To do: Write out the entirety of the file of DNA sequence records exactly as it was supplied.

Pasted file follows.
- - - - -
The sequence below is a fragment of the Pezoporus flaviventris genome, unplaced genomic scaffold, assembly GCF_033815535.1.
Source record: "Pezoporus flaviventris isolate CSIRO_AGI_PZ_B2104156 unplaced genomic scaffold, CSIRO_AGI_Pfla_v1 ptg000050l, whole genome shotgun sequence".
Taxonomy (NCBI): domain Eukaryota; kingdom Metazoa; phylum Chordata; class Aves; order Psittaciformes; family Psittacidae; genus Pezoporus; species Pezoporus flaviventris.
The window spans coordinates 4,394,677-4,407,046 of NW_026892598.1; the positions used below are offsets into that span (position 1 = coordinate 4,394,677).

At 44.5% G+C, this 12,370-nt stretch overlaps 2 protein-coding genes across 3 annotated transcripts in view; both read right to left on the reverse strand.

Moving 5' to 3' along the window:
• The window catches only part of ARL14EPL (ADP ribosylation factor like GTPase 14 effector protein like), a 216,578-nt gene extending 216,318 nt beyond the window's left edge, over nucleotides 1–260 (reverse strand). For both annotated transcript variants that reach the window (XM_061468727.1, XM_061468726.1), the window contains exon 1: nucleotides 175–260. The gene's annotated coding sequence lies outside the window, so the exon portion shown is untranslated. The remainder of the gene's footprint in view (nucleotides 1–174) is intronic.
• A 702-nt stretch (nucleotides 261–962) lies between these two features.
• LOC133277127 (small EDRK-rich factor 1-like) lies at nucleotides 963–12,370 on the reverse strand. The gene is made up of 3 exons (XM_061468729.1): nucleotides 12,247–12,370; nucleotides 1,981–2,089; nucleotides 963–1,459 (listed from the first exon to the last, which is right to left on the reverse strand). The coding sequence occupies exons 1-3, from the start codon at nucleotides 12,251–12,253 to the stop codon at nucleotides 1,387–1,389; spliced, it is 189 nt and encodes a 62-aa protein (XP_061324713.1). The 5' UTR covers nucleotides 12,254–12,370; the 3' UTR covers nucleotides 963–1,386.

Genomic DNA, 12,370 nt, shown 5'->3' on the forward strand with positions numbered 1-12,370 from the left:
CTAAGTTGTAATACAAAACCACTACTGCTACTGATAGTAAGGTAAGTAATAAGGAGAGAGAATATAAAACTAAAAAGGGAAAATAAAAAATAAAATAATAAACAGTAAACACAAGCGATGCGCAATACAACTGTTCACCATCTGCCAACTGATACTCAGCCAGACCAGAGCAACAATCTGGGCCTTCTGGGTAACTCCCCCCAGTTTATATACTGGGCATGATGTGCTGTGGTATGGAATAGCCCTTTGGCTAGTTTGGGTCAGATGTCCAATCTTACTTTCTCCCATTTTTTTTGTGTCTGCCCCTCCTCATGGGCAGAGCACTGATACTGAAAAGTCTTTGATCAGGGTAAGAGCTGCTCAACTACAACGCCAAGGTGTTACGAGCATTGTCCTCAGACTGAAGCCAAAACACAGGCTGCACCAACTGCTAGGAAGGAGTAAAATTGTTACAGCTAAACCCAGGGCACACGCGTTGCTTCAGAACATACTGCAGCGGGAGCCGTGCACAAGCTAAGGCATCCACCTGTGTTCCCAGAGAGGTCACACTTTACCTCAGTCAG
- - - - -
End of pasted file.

The sequence below is a fragment of the Pezoporus flaviventris genome, unplaced genomic scaffold, assembly GCF_033815535.1.
Source record: "Pezoporus flaviventris isolate CSIRO_AGI_PZ_B2104156 unplaced genomic scaffold, CSIRO_AGI_Pfla_v1 ptg000050l, whole genome shotgun sequence".
Taxonomy (NCBI): domain Eukaryota; kingdom Metazoa; phylum Chordata; class Aves; order Psittaciformes; family Psittacidae; genus Pezoporus; species Pezoporus flaviventris.
The window spans coordinates 4,394,677-4,407,046 of NW_026892598.1; the positions used below are offsets into that span (position 1 = coordinate 4,394,677).

At 44.5% G+C, this 12,370-nt stretch overlaps 2 protein-coding genes across 3 annotated transcripts in view; both read right to left on the reverse strand.

Moving 5' to 3' along the window:
• The window catches only part of ARL14EPL (ADP ribosylation factor like GTPase 14 effector protein like), a 216,578-nt gene extending 216,318 nt beyond the window's left edge, over nucleotides 1–260 (reverse strand). For both annotated transcript variants that reach the window (XM_061468727.1, XM_061468726.1), the window contains exon 1: nucleotides 175–260. The gene's annotated coding sequence lies outside the window, so the exon portion shown is untranslated. The remainder of the gene's footprint in view (nucleotides 1–174) is intronic.
• A 702-nt stretch (nucleotides 261–962) lies between these two features.
• LOC133277127 (small EDRK-rich factor 1-like) lies at nucleotides 963–12,370 on the reverse strand. The gene is made up of 3 exons (XM_061468729.1): nucleotides 12,247–12,370; nucleotides 1,981–2,089; nucleotides 963–1,459 (listed from the first exon to the last, which is right to left on the reverse strand). The coding sequence occupies exons 1-3, from the start codon at nucleotides 12,251–12,253 to the stop codon at nucleotides 1,387–1,389; spliced, it is 189 nt and encodes a 62-aa protein (XP_061324713.1). The 5' UTR covers nucleotides 12,254–12,370; the 3' UTR covers nucleotides 963–1,386.

Genomic DNA, 12,370 nt, shown 5'->3' on the forward strand with positions numbered 1-12,370 from the left:
CTAAGTTGTAATACAAAACCACTACTGCTACTGATAGTAAGGTAAGTAATAAGGAGAGAGAATATAAAACTAAAAAGGGAAAATAAAAAATAAAATAATAAACAGTAAACACAAGCGATGCGCAATACAACTGTTCACCATCTGCCAACTGATACTCAGCCAGACCAGAGCAACAATCTGGGCCTTCTGGGTAACTCCCCCCAGTTTATATACTGGGCATGATGTGCTGTGGTATGGAATAGCCCTTTGGCTAGTTTGGGTCAGATGTCCAATCTTACTTTCTCCCATTTTTTTTGTGTCTGCCCCTCCTCATGGGCAGAGCACTGATACTGAAAAGTCTTTGATCAGGGTAAGAGCTGCTCAACTACAACGCCAAGGTGTTACGAGCATTGTCCTCAGACTGAAGCCAAAACACAGGCTGCACCAACTGCTAGGAAGGAGTAAAATTGTTACAGCTAAACCCAGGGCACACGCGTTGCTTCAGAACATACTGCAGCGGGAGCCGTGCACAAGCTAAGGCATCCACCTGTGTTCCCAGAGAGGTCACACTTTACCTCAGTCAG